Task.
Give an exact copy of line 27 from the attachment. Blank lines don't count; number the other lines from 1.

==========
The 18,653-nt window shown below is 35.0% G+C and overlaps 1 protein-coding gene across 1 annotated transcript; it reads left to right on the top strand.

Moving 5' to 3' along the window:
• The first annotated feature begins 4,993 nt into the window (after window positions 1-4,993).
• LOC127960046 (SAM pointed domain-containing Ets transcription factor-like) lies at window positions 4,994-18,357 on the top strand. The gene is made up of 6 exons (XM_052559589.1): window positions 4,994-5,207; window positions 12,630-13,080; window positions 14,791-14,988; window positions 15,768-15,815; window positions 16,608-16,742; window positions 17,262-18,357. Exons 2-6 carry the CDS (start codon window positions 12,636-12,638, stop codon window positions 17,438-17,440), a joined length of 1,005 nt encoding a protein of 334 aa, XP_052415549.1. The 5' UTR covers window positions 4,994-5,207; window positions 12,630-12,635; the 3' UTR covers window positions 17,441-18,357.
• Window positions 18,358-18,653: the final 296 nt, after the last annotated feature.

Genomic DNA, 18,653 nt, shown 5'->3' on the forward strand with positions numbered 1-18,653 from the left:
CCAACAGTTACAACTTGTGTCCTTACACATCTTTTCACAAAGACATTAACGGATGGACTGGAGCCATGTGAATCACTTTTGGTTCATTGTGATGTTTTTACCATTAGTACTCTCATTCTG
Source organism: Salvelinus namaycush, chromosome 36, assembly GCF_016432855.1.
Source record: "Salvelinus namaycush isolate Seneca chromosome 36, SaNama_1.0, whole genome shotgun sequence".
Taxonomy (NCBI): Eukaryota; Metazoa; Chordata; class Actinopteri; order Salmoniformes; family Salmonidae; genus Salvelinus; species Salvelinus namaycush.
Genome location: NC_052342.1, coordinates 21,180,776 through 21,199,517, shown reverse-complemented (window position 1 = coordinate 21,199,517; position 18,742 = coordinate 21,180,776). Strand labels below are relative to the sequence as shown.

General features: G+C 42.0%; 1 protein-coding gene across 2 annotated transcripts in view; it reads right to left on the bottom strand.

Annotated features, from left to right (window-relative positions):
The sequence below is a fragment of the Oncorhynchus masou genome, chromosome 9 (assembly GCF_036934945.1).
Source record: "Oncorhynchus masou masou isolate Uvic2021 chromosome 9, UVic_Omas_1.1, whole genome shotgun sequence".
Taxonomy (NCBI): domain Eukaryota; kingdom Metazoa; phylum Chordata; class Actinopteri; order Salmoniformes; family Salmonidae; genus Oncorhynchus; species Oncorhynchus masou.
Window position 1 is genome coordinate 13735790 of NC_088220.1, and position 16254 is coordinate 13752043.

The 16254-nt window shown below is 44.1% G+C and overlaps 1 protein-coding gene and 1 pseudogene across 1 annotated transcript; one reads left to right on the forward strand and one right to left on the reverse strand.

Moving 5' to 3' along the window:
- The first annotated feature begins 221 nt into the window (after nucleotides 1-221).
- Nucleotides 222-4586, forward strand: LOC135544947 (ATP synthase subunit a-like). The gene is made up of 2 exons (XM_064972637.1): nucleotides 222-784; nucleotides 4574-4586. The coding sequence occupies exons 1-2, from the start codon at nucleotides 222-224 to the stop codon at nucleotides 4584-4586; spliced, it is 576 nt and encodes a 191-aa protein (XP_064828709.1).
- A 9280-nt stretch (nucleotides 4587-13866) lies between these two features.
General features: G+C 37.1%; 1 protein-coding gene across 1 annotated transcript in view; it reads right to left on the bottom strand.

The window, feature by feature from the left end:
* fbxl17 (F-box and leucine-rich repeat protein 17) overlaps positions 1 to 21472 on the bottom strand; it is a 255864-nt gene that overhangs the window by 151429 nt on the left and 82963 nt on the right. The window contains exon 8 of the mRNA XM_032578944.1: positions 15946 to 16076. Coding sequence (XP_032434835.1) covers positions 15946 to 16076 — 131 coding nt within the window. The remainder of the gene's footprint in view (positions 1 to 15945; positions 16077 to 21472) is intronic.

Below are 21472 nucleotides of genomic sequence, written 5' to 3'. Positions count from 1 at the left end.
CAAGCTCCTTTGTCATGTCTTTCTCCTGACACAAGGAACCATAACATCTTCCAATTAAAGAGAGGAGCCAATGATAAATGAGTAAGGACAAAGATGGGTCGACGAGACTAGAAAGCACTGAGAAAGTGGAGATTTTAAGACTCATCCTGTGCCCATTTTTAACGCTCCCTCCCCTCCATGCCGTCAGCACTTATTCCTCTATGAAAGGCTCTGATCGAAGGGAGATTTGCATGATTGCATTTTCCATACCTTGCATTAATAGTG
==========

CAAGCTCCTTTGTCATGTCTTTCTCCTGACACAAGGAACCATAACATCTTCCAATTAAAGAGAGGAGCCAATGATAAATGAGTAAGGACAAAGATGGGTCGACGAGACTAGAAAGCACTGAGAAAGTGGAGATTTTAAGACTCATCCTGTGCCCATTTTTAACGCTCCCTCCCCTCCATGCCGTCAGCACTTATTCCTCTATGAAAGGCTCTGATCGAAGGGAGATTTGCATGATTGCATTTTCCATACCTTGCATTAATAGTG